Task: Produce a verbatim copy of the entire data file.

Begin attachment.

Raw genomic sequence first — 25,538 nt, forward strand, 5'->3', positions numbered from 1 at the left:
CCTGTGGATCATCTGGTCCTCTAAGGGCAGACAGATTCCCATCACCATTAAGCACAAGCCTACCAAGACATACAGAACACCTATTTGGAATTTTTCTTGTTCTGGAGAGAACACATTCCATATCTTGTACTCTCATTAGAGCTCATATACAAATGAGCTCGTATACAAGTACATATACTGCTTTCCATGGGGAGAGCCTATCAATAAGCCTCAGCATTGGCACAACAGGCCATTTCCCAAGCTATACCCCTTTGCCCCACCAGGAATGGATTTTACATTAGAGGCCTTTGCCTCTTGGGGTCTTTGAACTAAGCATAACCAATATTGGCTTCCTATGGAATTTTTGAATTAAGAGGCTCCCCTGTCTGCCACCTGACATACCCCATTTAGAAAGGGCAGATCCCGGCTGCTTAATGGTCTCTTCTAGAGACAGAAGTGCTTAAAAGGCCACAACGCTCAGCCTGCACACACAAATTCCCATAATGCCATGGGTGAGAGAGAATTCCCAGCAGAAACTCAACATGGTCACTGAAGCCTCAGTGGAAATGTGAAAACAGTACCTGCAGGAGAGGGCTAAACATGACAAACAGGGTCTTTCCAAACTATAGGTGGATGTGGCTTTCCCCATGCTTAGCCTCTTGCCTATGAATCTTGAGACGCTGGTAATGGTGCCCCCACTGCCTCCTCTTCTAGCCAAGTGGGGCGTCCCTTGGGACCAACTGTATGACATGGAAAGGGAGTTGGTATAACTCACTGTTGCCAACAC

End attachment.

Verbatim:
Raw genomic sequence first — 25,538 nt, forward strand, 5'->3', positions numbered from 1 at the left:
CCTGTGGATCATCTGGTCCTCTAAGGGCAGACAGATTCCCATCACCATTAAGCACAAGCCTACCAAGACATACAGAACACCTATTTGGAATTTTTCTTGTTCTGGAGAGAACACATTCCATATCTTGTACTCTCATTAGAGCTCATATACAAATGAGCTCGTATACAAGTACATATACTGCTTTCCATGGGGAGAGCCTATCAATAAGCCTCAGCATTGGCACAACAGGCCATTTCCCAAGCTATACCCCTTTGCCCCACCAGGAATGGATTTTACATTAGAGGCCTTTGCCTCTTGGGGTCTTTGAACTAAGCATAACCAATATTGGCTTCCTATGGAATTTTTGAATTAAGAGGCTCCCCTGTCTGCCACCTGACATACCCCATTTAGAAAGGGCAGATCCCGGCTGCTTAATGGTCTCTTCTAGAGACAGAAGTGCTTAAAAGGCCACAACGCTCAGCCTGCACACACAAATTCCCATAATGCCATGGGTGAGAGAGAATTCCCAGCAGAAACTCAACATGGTCACTGAAGCCTCAGTGGAAATGTGAAAACAGTACCTGCAGGAGAGGGCTAAACATGACAAACAGGGTCTTTCCAAACTATAGGTGGATGTGGCTTTCCCCATGCTTAGCCTCTTGCCTATGAATCTTGAGACGCTGGTAATGGTGCCCCCACTGCCTCCTCTTCTAGCCAAGTGGGGCGTCCCTTGGGACCAACTGTATGACATGGAAAGGGAGTTGGTATAACTCACTGTTGCCAACAC